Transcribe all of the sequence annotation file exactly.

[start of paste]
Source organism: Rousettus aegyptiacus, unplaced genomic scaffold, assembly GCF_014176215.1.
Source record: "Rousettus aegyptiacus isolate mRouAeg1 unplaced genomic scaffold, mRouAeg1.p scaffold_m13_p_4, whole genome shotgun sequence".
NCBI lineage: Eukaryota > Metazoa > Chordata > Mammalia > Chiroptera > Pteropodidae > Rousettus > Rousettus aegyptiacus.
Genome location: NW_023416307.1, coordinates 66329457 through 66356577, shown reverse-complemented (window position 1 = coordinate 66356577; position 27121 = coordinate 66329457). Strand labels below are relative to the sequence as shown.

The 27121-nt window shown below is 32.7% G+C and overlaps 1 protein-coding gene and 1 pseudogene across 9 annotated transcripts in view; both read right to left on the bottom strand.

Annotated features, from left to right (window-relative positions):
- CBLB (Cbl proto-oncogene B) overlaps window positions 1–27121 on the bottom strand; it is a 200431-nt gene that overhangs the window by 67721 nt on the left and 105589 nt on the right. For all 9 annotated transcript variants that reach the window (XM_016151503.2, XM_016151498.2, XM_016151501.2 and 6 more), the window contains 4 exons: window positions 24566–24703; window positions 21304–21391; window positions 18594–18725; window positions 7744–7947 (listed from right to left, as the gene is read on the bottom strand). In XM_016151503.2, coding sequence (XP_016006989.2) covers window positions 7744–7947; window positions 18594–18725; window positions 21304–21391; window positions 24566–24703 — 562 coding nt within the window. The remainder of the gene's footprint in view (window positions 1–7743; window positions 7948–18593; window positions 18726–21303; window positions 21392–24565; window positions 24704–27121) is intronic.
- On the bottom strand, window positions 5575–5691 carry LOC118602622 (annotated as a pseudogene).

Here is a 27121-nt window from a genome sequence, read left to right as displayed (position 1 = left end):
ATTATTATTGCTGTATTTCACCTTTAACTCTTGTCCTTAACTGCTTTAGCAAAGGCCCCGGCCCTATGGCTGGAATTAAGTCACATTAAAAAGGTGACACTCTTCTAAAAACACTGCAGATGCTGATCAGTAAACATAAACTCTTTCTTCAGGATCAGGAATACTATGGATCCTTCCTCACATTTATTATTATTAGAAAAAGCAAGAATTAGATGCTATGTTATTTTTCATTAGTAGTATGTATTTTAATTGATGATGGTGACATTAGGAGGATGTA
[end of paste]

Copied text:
Source organism: Rousettus aegyptiacus, unplaced genomic scaffold, assembly GCF_014176215.1.
Source record: "Rousettus aegyptiacus isolate mRouAeg1 unplaced genomic scaffold, mRouAeg1.p scaffold_m13_p_4, whole genome shotgun sequence".
NCBI lineage: Eukaryota > Metazoa > Chordata > Mammalia > Chiroptera > Pteropodidae > Rousettus > Rousettus aegyptiacus.
Genome location: NW_023416307.1, coordinates 66329457 through 66356577, shown reverse-complemented (window position 1 = coordinate 66356577; position 27121 = coordinate 66329457). Strand labels below are relative to the sequence as shown.

The 27121-nt window shown below is 32.7% G+C and overlaps 1 protein-coding gene and 1 pseudogene across 9 annotated transcripts in view; both read right to left on the bottom strand.

Annotated features, from left to right (window-relative positions):
- CBLB (Cbl proto-oncogene B) overlaps window positions 1–27121 on the bottom strand; it is a 200431-nt gene that overhangs the window by 67721 nt on the left and 105589 nt on the right. For all 9 annotated transcript variants that reach the window (XM_016151503.2, XM_016151498.2, XM_016151501.2 and 6 more), the window contains 4 exons: window positions 24566–24703; window positions 21304–21391; window positions 18594–18725; window positions 7744–7947 (listed from right to left, as the gene is read on the bottom strand). In XM_016151503.2, coding sequence (XP_016006989.2) covers window positions 7744–7947; window positions 18594–18725; window positions 21304–21391; window positions 24566–24703 — 562 coding nt within the window. The remainder of the gene's footprint in view (window positions 1–7743; window positions 7948–18593; window positions 18726–21303; window positions 21392–24565; window positions 24704–27121) is intronic.
- On the bottom strand, window positions 5575–5691 carry LOC118602622 (annotated as a pseudogene).

Here is a 27121-nt window from a genome sequence, read left to right as displayed (position 1 = left end):
ATTATTATTGCTGTATTTCACCTTTAACTCTTGTCCTTAACTGCTTTAGCAAAGGCCCCGGCCCTATGGCTGGAATTAAGTCACATTAAAAAGGTGACACTCTTCTAAAAACACTGCAGATGCTGATCAGTAAACATAAACTCTTTCTTCAGGATCAGGAATACTATGGATCCTTCCTCACATTTATTATTATTAGAAAAAGCAAGAATTAGATGCTATGTTATTTTTCATTAGTAGTATGTATTTTAATTGATGATGGTGACATTAGGAGGATGTA